Right now, I'm leaning toward 2. I don't mind spending the money, but in order to diagnose her with cystitis, she'd have to have 2 surgeries, the cystoscopy and then a biopsy later. The biopsy would be an open surgery, so there'd be recovery time like any other open surgery. I'm not sure that putting her through a minimum of two surgeries is the best thing for Polly. Also, the vet resident that saw Polly doesn't think that any non-cystitis problem (if she doesn't have cystitis) would be masked by the cystitis treatment. That was one of my concerns.

I know no one can make this decision for me, but I thought maybe you guys could give me some opinions to chew on or things I haven't thought of to think about.
post #2 of 8
Heh minus the crystals it sounds almost exactly like what I went through a couple years ago (me not the cat). Cystitis should be treatable with antibiotics but some strains are resistant to certain antibiotics. My aunt went through this with her male kitten who had crystals. After surgery he was tested and still had a UTI but no crystals. It took a while and more antibiotics for it to completely go away.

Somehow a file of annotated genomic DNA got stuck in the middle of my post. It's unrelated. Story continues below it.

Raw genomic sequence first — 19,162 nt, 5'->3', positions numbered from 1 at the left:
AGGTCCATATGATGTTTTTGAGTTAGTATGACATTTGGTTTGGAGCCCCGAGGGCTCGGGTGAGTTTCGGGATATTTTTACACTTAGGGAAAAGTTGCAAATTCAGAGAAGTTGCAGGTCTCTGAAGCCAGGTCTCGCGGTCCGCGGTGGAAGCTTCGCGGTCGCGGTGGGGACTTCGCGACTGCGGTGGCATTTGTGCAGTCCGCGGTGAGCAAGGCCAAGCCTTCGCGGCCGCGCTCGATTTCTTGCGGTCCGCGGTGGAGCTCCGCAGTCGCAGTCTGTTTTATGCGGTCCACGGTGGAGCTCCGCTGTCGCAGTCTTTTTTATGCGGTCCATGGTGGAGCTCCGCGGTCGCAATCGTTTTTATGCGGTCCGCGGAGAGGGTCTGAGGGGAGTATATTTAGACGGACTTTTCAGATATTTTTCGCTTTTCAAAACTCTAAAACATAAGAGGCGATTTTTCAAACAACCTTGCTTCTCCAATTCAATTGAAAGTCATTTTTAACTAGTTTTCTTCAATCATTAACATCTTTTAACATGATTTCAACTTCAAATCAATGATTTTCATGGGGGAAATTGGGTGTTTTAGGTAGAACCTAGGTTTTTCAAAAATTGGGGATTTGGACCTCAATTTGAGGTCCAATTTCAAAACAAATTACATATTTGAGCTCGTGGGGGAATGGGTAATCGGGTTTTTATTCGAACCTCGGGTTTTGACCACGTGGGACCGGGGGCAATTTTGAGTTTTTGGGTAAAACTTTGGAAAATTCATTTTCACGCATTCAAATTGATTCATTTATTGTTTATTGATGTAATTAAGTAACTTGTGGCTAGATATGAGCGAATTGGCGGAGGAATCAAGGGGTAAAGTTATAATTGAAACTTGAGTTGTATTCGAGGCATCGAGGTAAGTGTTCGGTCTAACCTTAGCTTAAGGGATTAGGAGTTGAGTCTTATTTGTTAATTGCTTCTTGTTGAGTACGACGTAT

From the human experience I had with cystitis, though I don't know if this transfers to cats: It was a matter of switching from Cipro to a penecillin based antibiotic. The particular strain was resistant to everything else. It took a year of awful pain for them to make that diagnosis. Also, none of their tests showed I had an infection but I did. So I have my doubts on reliability. If some strains dont' show for humans then I'm sure there are some that don't show for cats.